I meal plan on Sunday or Monday, then go shopping on Tuesday after story time at the library. My daughter’s happy, we’re already out, and she gets “market lunch”: bagels at the bakery, slices of salami at the deli, a fruit roll-up in produce, and some string cheese. They scan the empty wrappers at check out, then she has a banana in the car. Meals are simple (tacos, pasta) unless my husband is able/willing to cook or entertain children.


Along with the adorable “market lunch” idea, she also makes the incredibly important point that timing is everything when it comes to kids and grocery carts.  Do everything you can to ensure they’re in a happy place before you try to plop them into one!  Click through for the rest of the action plan…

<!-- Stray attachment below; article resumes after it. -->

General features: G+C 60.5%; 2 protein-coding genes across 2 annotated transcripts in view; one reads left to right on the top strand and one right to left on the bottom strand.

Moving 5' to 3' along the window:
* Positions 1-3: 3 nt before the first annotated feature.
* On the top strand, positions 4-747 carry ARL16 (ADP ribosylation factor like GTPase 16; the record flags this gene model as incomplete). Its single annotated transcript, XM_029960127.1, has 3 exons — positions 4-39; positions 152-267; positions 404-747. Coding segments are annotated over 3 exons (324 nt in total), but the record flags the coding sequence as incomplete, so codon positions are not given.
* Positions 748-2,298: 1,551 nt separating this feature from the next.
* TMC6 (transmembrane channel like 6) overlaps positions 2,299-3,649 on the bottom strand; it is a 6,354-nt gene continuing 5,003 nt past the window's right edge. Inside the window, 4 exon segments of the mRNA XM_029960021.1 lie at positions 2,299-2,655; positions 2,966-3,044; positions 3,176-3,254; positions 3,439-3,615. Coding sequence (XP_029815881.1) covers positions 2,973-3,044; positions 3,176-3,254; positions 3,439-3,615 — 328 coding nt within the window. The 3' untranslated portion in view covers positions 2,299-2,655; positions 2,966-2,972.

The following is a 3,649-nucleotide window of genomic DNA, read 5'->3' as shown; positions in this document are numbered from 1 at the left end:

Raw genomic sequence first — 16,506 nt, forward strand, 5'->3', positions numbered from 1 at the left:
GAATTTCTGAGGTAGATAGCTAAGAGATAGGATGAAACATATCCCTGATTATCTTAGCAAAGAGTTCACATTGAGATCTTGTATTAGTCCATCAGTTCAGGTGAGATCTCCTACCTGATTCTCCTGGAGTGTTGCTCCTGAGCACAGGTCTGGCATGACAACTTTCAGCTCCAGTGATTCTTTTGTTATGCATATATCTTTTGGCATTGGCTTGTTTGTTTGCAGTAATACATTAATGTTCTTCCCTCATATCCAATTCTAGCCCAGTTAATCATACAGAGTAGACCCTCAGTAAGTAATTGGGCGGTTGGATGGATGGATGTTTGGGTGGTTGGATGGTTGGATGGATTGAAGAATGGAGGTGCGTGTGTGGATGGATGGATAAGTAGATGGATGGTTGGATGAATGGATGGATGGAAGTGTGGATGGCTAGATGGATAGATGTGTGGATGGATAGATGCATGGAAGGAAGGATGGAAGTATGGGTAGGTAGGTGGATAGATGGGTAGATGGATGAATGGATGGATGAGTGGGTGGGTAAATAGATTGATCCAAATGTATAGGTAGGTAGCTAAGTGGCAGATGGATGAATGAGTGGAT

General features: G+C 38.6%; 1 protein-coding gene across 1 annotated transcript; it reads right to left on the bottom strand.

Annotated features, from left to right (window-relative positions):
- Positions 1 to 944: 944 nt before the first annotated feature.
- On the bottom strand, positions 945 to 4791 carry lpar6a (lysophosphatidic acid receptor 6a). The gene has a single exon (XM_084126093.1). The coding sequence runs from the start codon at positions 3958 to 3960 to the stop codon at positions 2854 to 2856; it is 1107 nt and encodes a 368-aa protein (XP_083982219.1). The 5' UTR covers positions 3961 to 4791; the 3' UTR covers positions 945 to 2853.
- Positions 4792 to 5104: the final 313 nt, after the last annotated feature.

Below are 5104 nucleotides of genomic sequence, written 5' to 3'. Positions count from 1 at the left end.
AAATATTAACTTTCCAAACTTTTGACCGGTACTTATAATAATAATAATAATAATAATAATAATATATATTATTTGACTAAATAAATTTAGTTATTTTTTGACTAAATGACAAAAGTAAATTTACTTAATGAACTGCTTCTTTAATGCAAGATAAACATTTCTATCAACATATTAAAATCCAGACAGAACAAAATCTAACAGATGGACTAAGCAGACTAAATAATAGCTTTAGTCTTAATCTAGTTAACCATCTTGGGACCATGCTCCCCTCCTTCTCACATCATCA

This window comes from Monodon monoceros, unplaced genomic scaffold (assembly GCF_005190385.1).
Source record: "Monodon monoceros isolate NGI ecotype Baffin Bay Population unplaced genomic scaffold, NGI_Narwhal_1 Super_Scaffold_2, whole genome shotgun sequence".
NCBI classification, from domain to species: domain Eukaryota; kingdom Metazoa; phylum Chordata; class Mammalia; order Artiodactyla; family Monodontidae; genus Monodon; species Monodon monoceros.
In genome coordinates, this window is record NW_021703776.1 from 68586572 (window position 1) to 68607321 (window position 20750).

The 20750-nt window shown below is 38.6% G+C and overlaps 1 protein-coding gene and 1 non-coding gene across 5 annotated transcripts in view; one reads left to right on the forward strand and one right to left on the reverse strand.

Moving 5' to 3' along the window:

Step 3: Make a Habit of Thinking About Dinner Ahead of Time


Take 10 seconds every night and look at what you’ll be eating for dinner tomorrow.  Slow cooker meals are crazy convenient IF you remember to start in the morning… not so much if 3 o’clock rolls around and you realize your pot roast should have already been cooking for 4 hours.  Whether it’s setting an alarm on your phone or just keeping your weekly menu out in the open, do whatever it takes to get in the habit of thinking about dinner in advance.


Step 4: Cook When You Have Time